Photos: Fred Sears
For anyone who lives in the NW, West Coast of BC or in AK, the simple phrase “It’s a pink year” elicits many things. For some it is an every-other-yearly calling to wrangle out the battle gear, tie on all manner of Buzz-Bomb-Dick-Nite-Blue-Fox munitions, line up along suburban river banks in an aquatic rugby scrum and floss like a speed-freak dental assistant. For others, it is 6-8 wts, weight-forward lines and furry pink things.
Pink salmon are the most trouty of all our Puget Sound salmon species and they tend to bite, roll, and generally behave somewhere between a rainbow trout and a college freshman: Travelling in packs, acting aggressively and possessed to spawn. And like clockwork, sometime between mid-August and early October, they will roll in. Literally. Thrashing about points and shoals like a dinner bell for seals, pinks come in closer to the beach than the other salmon as well. Which is where the magic happens.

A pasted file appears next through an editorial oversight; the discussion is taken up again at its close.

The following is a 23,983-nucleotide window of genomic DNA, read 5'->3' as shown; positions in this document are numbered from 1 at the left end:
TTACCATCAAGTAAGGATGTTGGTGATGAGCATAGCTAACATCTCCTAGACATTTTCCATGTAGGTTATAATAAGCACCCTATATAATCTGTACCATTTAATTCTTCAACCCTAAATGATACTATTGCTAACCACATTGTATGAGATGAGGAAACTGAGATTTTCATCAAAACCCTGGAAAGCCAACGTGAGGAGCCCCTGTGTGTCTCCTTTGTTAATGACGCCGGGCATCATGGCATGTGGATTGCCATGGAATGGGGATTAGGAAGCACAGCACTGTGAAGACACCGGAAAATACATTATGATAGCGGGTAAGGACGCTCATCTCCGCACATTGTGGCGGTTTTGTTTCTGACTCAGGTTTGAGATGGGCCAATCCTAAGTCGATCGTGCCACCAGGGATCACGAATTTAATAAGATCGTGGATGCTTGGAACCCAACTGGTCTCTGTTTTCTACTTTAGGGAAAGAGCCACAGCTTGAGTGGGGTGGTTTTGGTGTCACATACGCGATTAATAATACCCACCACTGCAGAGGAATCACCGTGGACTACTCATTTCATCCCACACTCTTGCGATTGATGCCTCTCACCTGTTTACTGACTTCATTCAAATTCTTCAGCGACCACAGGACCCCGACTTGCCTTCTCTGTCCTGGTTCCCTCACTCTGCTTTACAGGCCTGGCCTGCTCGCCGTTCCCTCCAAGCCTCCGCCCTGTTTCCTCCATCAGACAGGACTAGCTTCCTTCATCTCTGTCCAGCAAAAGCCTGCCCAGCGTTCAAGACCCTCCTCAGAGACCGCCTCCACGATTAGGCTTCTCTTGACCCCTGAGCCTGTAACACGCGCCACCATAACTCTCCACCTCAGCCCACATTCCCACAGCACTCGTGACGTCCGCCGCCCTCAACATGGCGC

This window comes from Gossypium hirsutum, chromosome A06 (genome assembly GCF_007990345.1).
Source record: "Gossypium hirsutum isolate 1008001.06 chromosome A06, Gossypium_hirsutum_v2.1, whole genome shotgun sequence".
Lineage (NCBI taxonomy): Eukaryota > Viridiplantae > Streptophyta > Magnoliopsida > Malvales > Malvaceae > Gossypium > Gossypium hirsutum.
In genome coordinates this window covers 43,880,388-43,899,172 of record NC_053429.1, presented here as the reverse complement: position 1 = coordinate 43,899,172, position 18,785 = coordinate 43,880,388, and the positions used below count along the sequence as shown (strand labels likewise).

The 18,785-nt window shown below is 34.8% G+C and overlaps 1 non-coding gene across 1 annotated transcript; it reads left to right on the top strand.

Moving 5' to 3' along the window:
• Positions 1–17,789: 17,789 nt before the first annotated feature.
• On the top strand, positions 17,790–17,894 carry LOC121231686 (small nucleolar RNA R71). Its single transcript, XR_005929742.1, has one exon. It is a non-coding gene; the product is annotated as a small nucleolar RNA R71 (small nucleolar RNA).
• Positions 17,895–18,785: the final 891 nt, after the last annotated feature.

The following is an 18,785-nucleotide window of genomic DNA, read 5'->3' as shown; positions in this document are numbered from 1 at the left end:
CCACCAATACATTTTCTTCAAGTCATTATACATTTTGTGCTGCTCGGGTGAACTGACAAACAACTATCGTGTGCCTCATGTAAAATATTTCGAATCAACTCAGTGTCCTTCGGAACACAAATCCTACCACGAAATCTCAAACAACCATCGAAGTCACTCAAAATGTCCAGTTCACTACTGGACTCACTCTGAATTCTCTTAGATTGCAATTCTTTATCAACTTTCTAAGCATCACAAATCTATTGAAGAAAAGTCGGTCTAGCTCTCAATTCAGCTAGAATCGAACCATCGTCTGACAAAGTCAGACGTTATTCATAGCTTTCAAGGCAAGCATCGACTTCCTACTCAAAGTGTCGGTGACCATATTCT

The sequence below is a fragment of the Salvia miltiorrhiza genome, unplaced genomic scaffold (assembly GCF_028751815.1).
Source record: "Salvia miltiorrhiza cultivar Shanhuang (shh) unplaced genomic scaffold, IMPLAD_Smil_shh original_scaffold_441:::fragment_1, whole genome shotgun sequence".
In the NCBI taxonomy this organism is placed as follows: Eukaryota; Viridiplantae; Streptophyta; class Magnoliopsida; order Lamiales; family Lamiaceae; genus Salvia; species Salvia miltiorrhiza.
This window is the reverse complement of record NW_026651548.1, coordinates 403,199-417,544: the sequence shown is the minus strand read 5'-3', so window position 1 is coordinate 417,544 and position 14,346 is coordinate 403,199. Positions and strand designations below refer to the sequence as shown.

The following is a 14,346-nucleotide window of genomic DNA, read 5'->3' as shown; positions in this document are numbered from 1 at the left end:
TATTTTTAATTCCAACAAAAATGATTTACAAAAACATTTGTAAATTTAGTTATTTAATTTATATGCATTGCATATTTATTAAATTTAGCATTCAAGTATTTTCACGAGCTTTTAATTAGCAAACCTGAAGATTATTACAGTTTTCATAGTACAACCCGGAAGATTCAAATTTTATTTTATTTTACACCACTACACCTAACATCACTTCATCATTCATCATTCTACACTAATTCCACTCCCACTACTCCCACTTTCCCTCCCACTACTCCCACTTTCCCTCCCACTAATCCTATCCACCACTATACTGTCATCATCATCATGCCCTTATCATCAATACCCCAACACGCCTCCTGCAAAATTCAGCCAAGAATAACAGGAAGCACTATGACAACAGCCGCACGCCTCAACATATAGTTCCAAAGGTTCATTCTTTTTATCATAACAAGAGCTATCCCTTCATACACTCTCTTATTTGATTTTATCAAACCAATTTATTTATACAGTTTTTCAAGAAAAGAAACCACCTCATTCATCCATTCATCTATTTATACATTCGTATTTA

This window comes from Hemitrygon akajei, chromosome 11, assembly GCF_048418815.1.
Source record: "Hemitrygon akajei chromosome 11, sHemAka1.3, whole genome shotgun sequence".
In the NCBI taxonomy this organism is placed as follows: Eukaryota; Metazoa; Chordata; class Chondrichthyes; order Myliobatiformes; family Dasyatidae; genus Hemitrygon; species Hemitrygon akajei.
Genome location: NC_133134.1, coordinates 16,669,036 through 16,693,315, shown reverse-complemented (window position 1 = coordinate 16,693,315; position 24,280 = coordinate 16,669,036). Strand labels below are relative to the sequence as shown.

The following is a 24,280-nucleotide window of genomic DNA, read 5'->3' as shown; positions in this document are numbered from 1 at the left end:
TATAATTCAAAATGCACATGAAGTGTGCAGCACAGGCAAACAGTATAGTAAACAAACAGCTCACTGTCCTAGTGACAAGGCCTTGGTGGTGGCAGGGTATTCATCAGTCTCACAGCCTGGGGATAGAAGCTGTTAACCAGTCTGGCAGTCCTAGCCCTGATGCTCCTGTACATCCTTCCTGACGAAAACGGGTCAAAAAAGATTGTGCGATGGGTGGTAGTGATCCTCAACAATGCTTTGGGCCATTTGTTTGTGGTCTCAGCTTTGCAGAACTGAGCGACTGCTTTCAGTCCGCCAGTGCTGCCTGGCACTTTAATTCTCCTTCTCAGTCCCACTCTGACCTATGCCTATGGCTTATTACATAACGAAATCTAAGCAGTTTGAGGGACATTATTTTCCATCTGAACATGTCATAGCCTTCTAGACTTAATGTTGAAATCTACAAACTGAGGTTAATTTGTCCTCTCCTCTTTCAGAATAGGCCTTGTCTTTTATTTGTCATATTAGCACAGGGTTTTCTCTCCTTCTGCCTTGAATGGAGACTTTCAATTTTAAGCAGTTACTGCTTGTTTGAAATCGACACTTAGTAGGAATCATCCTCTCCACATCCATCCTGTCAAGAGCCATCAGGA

In most cases, salmon fishing in the Puget Sound involves fairly long boat chases, staring at depth sounders and a lot of lowering and raising of down-riggers. A decidely non-fly affair. I did it for years and years as a kid and just can’t do it anymore. Which is why the arrival of the pinks is a greater fall event than the Hatch chile harvest, the coming of The Great Pumpkin and The World Series put together.
No Buzz Bombs, no downriggers, no depthsounders, no boat.
Just a moderate double-haul, a swing into the tideline and a hook set.
Fishing for pinks is actually a lot more like surfing than what most assosciate with flyfishing. Rather than packing all manner of gear, driving miles and miles into the hills for moving water and solitude, pinks run indiscriminately along urban and wild beaches equally. A quick parking lot check at the local point reveals if there is a pink swell. No seals, no gulls, no gillnetters and no nervous water means no fish. Lazy, late summer afternoons spent waiting for the tide to turn and the fish to turn on; like surfers with semi-guns waiting for the bowl section to form. And when they do turn on, basic patterns, wet wading and total simplicity rule the day. It is perfection, every other year.
FFJ Creative Director Jessie Lu and I managed to catch a few swells this fall, watching these wonderful fish rip line towards the San Juan Islands and later filling the smoker with pink fillets. And while these shots were taken over a month ago, the smokey ambrosia reminds us of the essential goodness of early fall in the NW.
And of course the only thing as fun as the Pink Wave is the Silver Wave. More on the cohos to come…